A Lover’s Quarrel with the Evangelical Church by Warren Cole Smith; Authentic: Colorado Springs, CO, 265 pp.
An introduction titled “My Name is Warren, and I’m a Recovering Evangelical” intrigues readers and pulls them into a personal narrative that expands into an astute analysis of today’s evangelical church.
An avid participant in the evangelical movement, Smith began to realize that evangelicalism had problems more severe than merely serving milk instead of meat.
“It was almost as if there was something toxic in the soil of the evangelical garden,” he writes. “It may be true that most churches serve milk, not meat. But it began to look to me as though even the milk was tainted. It looked rich and nourishing, and for a while, for many young Christians, it was. But it was almost as if, like milk that contains mercury or lead, the poison was building up over time” (p. 7).
Smith calls his analysis “a lover’s quarrel with the evangelical church” because he believes “it is important to speak the truth as two lovers would” within the “unity and oneness” of the body of Christ. His goal is not to “destroy, but to encourage, sharpen, and build” (p. 12).
“All of this because there is no unity without truth,” he continues. “Looking deeply into the very nature of things and then rightly naming those things, is at the very heart of what it means to be human. It should be at the very center of any quest for the truth” (pp. 13 & 14).
Smith identifies and defines five primary problems he sees in the evangelical church: a new provincialism, the triumph of sentimentality, a Christian-industrial complex, body-count evangelism, and the Great Stereopticon.
The new provincialism is a “rejection of history” (p. 64). The triumph of sentimentality is a “deconstruction of objective reality and the construction of an alternate and subjective vision of the world” (p. 64). The Christian-industrial complex trades away “community and vocation in favor of commerce” (p. 154). Body-count evangelism employs “end justifies the means” (p. 140) methods that concentrate on numbers rather than commitment of converts. The Great Stereopticon is the destructive power of modern media (p. 162).
As Smith discusses these problems, he accurately traces their history. While describing the new provincialism, for instance, he details differences between the First and Second Great Awakenings in American history and notes modern evangelicalism’s similarities to the negative results of the Second Great Awakening.
He demonstrates how the First Great Awakening “resulted in churches that have remained faithful to gospel truth for nearly three centuries and in an experiment in liberty—the United States—that is a light to the world.” In contrast, the Second Great Awakening created a cult-fostering environment, in which “by the end of the nineteenth century, many parts of the country that had experienced the Second Great Awakening were among the most irreligious, virtually inoculated to the preaching of the gospel (pp. 49-50). He additionally points out that premillennialism developed from the Second Great Awakening in contrast to the church’s historical amillennial position (p. 52).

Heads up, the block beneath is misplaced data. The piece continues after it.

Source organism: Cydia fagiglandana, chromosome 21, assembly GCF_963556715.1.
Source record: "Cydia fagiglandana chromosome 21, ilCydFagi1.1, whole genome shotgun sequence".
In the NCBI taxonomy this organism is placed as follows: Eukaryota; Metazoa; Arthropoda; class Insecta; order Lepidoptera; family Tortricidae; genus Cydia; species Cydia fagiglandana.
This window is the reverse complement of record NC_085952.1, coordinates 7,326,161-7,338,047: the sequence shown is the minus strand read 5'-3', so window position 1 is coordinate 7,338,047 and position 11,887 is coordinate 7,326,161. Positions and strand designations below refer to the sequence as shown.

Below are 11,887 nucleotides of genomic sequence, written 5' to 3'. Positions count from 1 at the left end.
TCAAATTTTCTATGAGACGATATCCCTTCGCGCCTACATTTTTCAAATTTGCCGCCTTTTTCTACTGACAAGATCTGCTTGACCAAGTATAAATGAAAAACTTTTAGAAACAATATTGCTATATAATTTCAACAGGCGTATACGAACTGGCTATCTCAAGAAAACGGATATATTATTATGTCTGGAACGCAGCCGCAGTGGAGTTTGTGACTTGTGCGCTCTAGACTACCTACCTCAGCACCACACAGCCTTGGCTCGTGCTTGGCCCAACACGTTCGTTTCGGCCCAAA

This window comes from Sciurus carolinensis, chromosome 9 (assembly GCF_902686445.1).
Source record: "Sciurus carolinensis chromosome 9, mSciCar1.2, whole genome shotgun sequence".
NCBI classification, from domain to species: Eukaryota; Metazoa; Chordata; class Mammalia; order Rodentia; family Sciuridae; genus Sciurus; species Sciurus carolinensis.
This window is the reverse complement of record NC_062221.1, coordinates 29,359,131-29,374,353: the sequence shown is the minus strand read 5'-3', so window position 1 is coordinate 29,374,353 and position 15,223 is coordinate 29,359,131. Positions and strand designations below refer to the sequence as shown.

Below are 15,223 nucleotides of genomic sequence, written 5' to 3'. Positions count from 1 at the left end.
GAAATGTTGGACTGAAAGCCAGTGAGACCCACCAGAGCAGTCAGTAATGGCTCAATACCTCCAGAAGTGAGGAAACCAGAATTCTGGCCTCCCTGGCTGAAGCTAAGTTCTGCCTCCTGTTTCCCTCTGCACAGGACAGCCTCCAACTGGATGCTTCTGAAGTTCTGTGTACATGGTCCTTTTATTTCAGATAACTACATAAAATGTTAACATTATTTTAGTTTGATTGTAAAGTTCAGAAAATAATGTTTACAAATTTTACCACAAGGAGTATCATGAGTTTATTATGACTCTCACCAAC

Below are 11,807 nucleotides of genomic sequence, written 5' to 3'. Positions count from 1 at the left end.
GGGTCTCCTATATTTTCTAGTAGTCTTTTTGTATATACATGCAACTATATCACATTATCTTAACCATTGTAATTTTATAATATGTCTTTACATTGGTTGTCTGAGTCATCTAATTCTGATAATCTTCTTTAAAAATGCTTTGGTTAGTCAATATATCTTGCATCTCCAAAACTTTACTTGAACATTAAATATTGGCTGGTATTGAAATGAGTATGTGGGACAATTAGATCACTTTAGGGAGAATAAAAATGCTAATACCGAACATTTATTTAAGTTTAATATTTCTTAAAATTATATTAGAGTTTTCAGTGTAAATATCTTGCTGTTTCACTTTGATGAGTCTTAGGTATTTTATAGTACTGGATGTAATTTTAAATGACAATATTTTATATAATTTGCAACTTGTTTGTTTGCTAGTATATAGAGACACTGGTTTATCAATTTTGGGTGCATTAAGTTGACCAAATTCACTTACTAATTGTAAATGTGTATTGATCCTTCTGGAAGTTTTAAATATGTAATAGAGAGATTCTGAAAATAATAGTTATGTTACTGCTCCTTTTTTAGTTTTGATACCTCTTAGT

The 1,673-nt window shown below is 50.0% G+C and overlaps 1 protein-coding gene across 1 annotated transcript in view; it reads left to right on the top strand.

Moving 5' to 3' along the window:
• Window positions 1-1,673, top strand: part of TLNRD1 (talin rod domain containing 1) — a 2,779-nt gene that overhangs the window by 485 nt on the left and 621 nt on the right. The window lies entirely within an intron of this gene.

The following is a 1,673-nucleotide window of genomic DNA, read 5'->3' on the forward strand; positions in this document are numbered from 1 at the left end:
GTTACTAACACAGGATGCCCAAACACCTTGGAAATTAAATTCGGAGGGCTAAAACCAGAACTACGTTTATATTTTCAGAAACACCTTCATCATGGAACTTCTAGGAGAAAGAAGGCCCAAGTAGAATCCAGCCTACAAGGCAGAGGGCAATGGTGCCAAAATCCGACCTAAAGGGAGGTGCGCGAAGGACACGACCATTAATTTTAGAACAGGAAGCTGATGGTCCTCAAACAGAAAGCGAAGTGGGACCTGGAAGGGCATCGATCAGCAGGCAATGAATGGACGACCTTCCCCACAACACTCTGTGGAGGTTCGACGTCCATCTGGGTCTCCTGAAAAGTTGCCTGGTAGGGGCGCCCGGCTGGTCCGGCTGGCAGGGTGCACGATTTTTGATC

Smith prescribes remedies for the diseases he identifies. When discussing the triumph of sentimentality, Smith states: “Accountability and community are essential conditions of health for both the individual Christian and the church as a whole” (p. 71).
About the Christian-industrial complex, he writes, “The church operating in koinonia, true community, is the antidote to this poisonous industrial model. The two most vital, distinguishing characteristics of those who live in koinonia are humility and accountability” (p. 122).
Smith does not “advocate a kind of modern-day pharisaism as a biblical replacement to the lively but sometimes heretical theology of the modern evangelical church.” Rather, he advocates “an understanding that in God’s economy, theology is biography. Knowing God is sovereign and acting as if God is sovereign must be the same thing for the true Christian disciple. Jesus said this when he said that to love God is to love our neighbor (Matthew 22:36-40) and to receive forgiveness we must forgive (Matthew 6:9-13)” (p. 221).
Smith bookends A Lover’s Quarrel with the Evangelical Church with allusions to Dante’s narrator who came to himself in a dark wood. His concluding reference comforts today’s church: “We return to that image knowing that when he came to himself and found his way out, the story he wrote we now call The Divine Comedy—not The Infernal Tragedy” (p. 228).
The above book review by Glenda Mathes appeared on page 24 of the January 18, 2012, issue of Christian Renewal.